Tasmania's mental health services ‘can be fixed’

Karalyn Hingston
Karalyn Hingston

Since having a breakdown in April 2017 and receiving life-saving treatment, I have become a passionate advocate for mental health.

I’ve learnt that despite many dedicated people working in this area, our current structure and services fall well short of what is needed.

Our current mental health service is fragmented, with people from within the sector not aware of all the services available, let alone the general public.  It can be fixed.

One of the most common issues I hear is “I don’t know where to go to get help from”. 

There is currently nothing that provides information on the services available and how you access them.

We need a simple, but informative website that explains pathways of help for people.

Ideally, when a mental health emergency occurs, the Tasmanian Mental Health Hotline should be called.

They would arrange for the Crisis Assessment Triage Team (CATT) to go the person’s home and assess them.

And from this, appropriate treatment would commence.


Currently the CATT team work seven days a week, but only from 7am to 7pm, which is obviously inadequate. This needs addressing to ensure 24/7 coverage.

Presently there is no linking of care; patients have to repeatedly re-tell their story.  It’s too hard.  When you are exhausted you do not have the strength to do this.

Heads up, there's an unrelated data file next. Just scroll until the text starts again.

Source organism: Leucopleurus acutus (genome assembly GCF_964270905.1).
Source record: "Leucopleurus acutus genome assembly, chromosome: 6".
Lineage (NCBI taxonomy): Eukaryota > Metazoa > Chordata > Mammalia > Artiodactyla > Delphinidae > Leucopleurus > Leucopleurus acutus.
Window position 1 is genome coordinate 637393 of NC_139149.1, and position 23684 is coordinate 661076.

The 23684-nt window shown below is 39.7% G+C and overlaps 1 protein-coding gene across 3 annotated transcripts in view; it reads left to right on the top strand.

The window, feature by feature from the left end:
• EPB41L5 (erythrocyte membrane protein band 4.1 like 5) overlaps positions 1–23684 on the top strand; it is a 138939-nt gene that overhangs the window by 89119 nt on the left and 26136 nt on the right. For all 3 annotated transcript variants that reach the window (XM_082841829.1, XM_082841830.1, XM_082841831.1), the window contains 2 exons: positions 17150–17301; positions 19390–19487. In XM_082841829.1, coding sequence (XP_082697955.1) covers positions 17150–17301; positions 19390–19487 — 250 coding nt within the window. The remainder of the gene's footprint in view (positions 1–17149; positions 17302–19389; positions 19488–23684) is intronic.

We need a statewide database that all mental health providers/services use (both government and non-government) so that at any time, a medical professional/provider can access a person’s mental health history.

We have a focus on prevention, which is important, but I am proof that there will always be people that get to crisis point.

And for those people, the way they are treated needs to change.

In emergency departments there seems to be no clear pathway to deal with mental illness.

Mental health patients are often left to wait long periods in noisy, hectic waiting rooms.

For some (including myself), it’s too much to cope with and they leave without treatment. This can be deadly.

Funding is required to provide resources that allow systems to be implemented, which ensures timely and appropriate mental health treatment.

Calvary Clinic is a private facility in Launceston and it has the ability to take some public patients. This only occurs two to three times a year because of what appears to be reluctance from the LGH to refer people to them.

Whatever is the “block” in this process, it must be addressed.

As an advocate for mental health, I find it frustrating and disheartening.

It’s a complex issue and many people are doing good things and care.

But we are making it much harder than it needs to be.

And because of this, I am sure that, for some people it also gets too hard, too frustrating, too disheartening and they walk away, so that their own mental health does not suffer.

Wouldn’t it be great if we could make Tasmania the leading light in mental health treatment in Australia?

I believe that is what we should be aiming for, but brave, strong decisions will need to be made to achieve this.

  • Karalyn Hingston a Tasmanian mental health advocate.  If you or someone you know needs help contact Lifeline 131 114 or beyondblue 1300 224 636


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